University of Hertfordshire

By the same authors

"Monstrous and indefensible"? Newspaper accounts of sexual assaults on children in nineteenth-century England and Wales

Research output: Chapter in Book/Report/Conference proceedingChapter (peer-reviewed)peer-review


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Original languageEnglish
Title of host publicationWomen's Criminality in Europe, 1600–1914
EditorsManon van der Heijden, Marion Pluskota, Sanne Muurling
Place of PublicationCambridge
PublisherCambridge University Press
Number of pages17
ISBN (Electronic)9781108774543
Publication statusPublished - 30 Jan 2020


Popular crime reportage of sexual violence has a long history in England. Despite the fact that from the 1830s onwards newspapers and periodicals – and sometimes even law reports – were increasingly liable to skim over the reporting of sexual offences as ‘unfit for publication’, this does not mean that such reportage vanished entirely. Instead, certain linguistic codes and euphemisms were invoked to maintain a respectable discourse. Given the serious problems with gaps in the surviving archival record for modern criminal justice, newspapers remain an essential tool for understanding the history of sexual violence in nineteenth century England and Wales. Using keyword searches in digitized newspaper databases such as the British Newspaper Archive and Welsh Newspapers Database, this chapter examines the continuities and changes in the reporting of sexual violence against children between 1800 and 1900, and explores what these euphemisms and elisions reveal about attitudes to gender and crime in nineteenth-century England and Wales.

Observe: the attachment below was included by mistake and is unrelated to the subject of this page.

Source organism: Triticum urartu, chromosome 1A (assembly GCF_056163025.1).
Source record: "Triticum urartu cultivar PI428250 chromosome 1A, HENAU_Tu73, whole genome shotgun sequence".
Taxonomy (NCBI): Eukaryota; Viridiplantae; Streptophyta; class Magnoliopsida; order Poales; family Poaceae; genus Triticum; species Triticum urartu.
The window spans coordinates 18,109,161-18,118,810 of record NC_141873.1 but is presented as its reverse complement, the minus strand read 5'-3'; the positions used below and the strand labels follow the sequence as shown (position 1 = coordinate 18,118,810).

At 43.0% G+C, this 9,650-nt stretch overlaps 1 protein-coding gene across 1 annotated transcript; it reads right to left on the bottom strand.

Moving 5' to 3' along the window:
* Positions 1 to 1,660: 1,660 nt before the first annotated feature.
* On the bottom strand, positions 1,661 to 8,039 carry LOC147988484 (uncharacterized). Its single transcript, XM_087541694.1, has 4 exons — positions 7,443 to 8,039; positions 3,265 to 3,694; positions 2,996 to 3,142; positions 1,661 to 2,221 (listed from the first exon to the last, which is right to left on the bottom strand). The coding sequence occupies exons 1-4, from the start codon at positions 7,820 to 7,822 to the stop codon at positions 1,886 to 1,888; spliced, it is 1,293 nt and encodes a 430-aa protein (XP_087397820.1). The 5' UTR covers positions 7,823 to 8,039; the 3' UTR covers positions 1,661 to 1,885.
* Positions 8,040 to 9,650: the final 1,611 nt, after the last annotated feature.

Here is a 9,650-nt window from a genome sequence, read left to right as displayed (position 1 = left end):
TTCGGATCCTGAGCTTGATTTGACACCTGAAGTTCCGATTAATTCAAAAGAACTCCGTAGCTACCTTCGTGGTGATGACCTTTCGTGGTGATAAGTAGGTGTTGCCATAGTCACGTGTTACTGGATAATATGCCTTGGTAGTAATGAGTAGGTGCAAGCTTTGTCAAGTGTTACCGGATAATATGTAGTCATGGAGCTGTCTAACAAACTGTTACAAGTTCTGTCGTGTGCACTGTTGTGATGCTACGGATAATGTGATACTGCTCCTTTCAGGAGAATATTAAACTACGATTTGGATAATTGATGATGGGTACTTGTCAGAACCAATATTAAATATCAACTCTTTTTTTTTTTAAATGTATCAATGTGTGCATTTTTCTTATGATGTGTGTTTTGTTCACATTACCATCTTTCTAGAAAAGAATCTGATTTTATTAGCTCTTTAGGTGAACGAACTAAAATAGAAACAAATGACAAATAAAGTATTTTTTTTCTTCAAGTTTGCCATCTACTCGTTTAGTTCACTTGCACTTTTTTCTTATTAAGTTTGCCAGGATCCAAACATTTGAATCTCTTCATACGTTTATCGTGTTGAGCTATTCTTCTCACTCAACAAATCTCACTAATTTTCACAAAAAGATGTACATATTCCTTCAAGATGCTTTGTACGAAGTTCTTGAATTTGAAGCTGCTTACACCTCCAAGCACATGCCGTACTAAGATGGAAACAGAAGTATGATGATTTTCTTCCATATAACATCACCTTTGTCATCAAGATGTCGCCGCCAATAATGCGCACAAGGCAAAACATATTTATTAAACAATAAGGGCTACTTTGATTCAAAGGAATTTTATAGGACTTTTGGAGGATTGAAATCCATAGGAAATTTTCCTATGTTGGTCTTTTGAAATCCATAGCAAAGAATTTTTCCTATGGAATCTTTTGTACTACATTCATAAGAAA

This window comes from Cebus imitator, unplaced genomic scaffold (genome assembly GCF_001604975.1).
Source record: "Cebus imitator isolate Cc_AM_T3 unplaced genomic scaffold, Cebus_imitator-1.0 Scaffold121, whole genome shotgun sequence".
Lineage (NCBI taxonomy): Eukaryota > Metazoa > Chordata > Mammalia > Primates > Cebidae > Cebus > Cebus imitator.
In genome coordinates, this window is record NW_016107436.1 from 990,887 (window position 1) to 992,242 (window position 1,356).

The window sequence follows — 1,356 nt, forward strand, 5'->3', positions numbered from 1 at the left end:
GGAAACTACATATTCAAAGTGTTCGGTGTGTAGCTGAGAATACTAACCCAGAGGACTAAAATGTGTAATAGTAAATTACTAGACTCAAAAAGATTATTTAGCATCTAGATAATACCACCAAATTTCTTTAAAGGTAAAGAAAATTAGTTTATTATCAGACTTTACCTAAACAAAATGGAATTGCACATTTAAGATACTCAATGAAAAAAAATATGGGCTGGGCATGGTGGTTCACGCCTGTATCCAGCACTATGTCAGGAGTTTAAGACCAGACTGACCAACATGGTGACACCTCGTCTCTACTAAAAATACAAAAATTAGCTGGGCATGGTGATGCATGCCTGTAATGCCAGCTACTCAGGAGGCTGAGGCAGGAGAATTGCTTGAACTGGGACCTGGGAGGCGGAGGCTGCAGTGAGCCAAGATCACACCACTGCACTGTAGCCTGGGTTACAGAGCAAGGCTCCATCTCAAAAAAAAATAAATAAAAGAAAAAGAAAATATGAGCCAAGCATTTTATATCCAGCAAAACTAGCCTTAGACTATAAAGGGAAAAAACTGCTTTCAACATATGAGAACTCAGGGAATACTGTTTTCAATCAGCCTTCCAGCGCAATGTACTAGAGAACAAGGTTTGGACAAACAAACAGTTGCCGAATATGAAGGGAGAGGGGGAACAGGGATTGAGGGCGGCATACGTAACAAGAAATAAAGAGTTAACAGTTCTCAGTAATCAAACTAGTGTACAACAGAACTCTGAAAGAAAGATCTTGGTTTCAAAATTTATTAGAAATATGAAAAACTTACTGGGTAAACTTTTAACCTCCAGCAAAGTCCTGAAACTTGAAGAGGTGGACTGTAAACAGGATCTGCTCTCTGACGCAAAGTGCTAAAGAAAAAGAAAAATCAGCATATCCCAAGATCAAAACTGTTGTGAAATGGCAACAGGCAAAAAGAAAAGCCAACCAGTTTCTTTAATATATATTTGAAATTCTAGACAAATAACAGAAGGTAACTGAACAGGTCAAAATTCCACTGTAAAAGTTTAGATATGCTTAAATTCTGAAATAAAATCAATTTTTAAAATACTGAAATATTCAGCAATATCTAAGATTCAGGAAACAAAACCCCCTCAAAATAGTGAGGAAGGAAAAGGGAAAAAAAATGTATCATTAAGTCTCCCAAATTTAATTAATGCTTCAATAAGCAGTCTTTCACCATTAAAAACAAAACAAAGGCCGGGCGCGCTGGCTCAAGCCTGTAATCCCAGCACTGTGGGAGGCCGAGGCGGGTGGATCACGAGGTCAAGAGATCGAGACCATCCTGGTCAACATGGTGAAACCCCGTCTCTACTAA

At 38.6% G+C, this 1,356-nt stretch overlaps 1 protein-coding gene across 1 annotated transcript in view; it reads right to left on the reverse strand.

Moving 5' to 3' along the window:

This material has been published in Women's Criminality in Europe, 1600–1914 edited by Edited by Manon van der Heijden, Marion Pluskota, Sanne Muurling, This version is free to view and download for private research and study only. Not for re-distribution or re-use. © 2020 Cambridge University Press.

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